“Under the present circumstances I have concluded that our only alternative is to accept the Potsdam Proclamation and terminate the war.” (Charles L. Mee, Jr, Meeting at Potsdam pp. 288-289)
Still not good enough for the US government. Later that day, the second bomb fell on Nagasaki and over 100,000 more people died. Why on earth would our government do such an awful thing? Eisenhower talked about “shocking world opinion” by dropping the bomb and that’s exactly what the US wanted. Especially Soviet opinion. American leaders knew very well that the USSR would feature prominently in the postwar world order. The US wanted to maximize its position as the dominant world power, and what better way to do this than to show the Russians that the United States had the cold resolve necessary to unilaterally wage nuclear war, even when the US enjoyed an atomic monopoly and using the bomb wasn’t even necessary? Hiroshima and Nagasaki weren’t only the final battles of World War II, they were the first battles of the Cold War.
Secretary of War (the title was more honest back then) Henry Stimson:
“In the State Department there developed a tendency to think of the bomb as a diplomatic weapon. Some of the men in charge of foreign policy were eager to carry the bomb as their ace-in-the-hole… American statesmen were eager for their country to browbeat the Russians with the bomb held rather ostentatiously on our hip.” (cited from Gar Alperovitz, The Decision to Use the Atomic Bomb p. 482)
Noted historian Charles L. Mee Jr.:
“The Americans had not only used a doomsday machine; they had used it when, as Stalin knew, it was not militarily necessary. It was this last chilling fact that doubtless made the greatest impression on the Russians.”
From the New York Times, 8/19/46:
“Professor Albert Einstein said that [the atomic bombing] was probably carried out to end the Pacific war before Russia could participate.”
Then there was the more sadistic matter of trying out a new weapon in which so much time and treasure had been invested. But as you know from General LeMay’s “garbage can targets” comments, good un-bombed Japanese cities were hard to come by in the spring of 1945. There were, however, two cities that had remained unscathed—Hiroshima and Nagasaki. They would make perfect laboratories for testing the atomic bomb and there were hundreds of thousands of human guinea pigs ripe for incineration.
Brigadier General Carter Clarke, Intelligence Officer in charge of intercepted Japanese cables:
“When we didn’t need to do it, and we knew we didn’t need to do it, and they knew that we didn’t need to do it, we used [the Japanese] as an experiment for two atomic bombs.” (cited from Gar Alperovitz, The Decision to Use the Atomic Bomb p. 359)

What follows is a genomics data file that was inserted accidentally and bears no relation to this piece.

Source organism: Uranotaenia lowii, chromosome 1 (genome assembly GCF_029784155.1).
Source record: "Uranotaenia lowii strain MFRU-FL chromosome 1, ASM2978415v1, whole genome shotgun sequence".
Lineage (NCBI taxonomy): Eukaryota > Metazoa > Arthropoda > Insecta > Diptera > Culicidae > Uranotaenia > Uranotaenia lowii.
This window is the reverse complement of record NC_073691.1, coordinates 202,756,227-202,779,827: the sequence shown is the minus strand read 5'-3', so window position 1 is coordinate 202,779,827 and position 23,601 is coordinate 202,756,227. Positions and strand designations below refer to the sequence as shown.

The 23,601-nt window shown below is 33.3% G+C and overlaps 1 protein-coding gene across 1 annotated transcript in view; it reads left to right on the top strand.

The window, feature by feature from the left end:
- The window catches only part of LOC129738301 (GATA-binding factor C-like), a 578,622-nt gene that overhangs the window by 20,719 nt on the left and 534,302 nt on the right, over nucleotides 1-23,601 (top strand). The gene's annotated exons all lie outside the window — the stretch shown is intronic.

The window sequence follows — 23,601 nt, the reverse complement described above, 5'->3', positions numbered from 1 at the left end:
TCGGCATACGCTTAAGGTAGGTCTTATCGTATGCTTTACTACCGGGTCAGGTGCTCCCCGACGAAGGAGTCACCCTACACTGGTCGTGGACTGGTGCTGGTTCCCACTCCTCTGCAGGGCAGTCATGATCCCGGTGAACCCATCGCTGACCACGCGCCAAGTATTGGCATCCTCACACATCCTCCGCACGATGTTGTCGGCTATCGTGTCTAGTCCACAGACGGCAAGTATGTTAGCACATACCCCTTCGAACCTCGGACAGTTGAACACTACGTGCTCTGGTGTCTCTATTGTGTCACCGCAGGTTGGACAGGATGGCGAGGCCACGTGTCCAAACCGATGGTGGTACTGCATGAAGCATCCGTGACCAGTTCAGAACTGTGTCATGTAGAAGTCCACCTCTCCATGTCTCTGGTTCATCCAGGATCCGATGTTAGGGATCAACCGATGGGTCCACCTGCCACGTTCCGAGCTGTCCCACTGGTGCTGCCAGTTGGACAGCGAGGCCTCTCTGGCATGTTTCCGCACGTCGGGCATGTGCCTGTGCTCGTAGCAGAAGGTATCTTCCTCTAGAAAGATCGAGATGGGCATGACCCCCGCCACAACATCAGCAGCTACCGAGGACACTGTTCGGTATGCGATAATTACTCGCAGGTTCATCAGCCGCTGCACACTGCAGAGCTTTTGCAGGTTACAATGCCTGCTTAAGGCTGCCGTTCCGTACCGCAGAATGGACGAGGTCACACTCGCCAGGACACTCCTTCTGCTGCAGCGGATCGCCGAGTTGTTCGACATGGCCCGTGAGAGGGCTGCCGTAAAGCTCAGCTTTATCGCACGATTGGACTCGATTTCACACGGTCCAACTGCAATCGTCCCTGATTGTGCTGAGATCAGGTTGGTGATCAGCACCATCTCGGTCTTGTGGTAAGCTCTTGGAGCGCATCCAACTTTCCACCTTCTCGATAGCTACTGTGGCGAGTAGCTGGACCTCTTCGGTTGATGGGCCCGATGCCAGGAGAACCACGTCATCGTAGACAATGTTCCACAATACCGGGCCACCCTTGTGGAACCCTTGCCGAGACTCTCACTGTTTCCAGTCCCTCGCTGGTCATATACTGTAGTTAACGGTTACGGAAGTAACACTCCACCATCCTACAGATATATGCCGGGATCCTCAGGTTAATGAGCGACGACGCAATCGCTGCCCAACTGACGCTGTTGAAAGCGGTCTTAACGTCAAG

These were, after all, just ‘dirty Japs.’ Since 1924 they’d been banned from even immigrating to the United States and all Japanese in America, whether citizens or not, were rounded up and forced into concentration camps for the duration of the war.
There was also the issue of cost. Unprecedented sums of money had been expended developing this awesome weapon. Admiral William Leahy, Chief of Staff to Presidents Roosevelt and Truman, believes this had something to do with the decision to use the bombs. Leahy also said that “the use of this barbarous weapon at Hiroshima and Nagasaki was of no material assistance in our war against Japan. The Japanese were already defeated and ready to surrender because of the effective sea blockade and the successful bombing with conventional weapons.” He also prophetically declared that “the lethal possibilities of atomic warfare in the future are frightening. My own feeling was that in being the first to use it, we had adopted an ethical standard common to the barbarians of the Dark Ages. I was not taught to make war in that fashion, and wars cannot be won by destroying women and children.” (All Leahy quotes from: William Leahy, I Was There)
Many of the very men who invented the dreadful bomb also had grave misgivings, even before the bomb was used. These Manhattan Project scientists wrote what came to be known as the Franck Report in May 1945—three months before their horrific invention was utilized. It recommended a demonstration of the bomb to the Japanese and questions whether atomic bombs would bring Japan to its knees when overwhelmingly devastating conventional bombing had failed to do so. Prophetically, the report predicted:
“If no international agreement is concluded immediately after the first demonstration, this will mean a flying start of an unlimited armaments race.”
One notable participant in the events of August 6, 1945 has no regrets. He’s Paul Tibbets, and he flew the B-29 bomber, named Enola Gay after his mother, that dropped the atomic bomb on Hiroshima that fateful morning. Asked at age 87 about doing it again, Tibbets said:
“Oh I wouldn’t hesitate if I had the choice. I’d wipe ’em out. You’re gonna kill innocent people at the same time, but we’ve never fought a damn war anywhere in the world where they didn’t kill innocent people. If the newspapers would just cut out the shit: ‘You’ve killed so many civilians.’ That’s their tough luck for being there.”
That’s their tough luck for being there. Unnecessary, highly immoral—downright criminal, surely, and with historical implications for the rest of humanity’s existence, that is the legacy of Hiroshima. We say the Japanese deserved what they got for attacking Pearl Harbor. But for all the treachery of December 7, 1941, Pearl Harbor was an attack on a military installation. It was both retaliatory (the US had choked off Japan’s lifelines to natural resources) and preemptive (George W. Bush would have been proud). The US response was disproportionate beyond the wildest imagination, with more than a million Japanese killed and the nuclear destruction of two defenseless cities after Japan had attempted to surrender.
Americans have the audacity to blame the Soviet Union for ‘starting’ the Cold War when it was our side that fired the first fiery salvo and forced the Russians to develop their own atomic countermeasures. Isn’t it time we Americans took a long, honest look in the mirror?
“I suppose if I had lost the war, I would have been tried as a war criminal.” -Gen. Curtis “Bombs Away” LeMay
One last thing: Following Japan’s surrender on August 15, 1945, Emperor Hirohito was allowed to remain on the Chrysanthemum Throne. So much for unconditional surrender.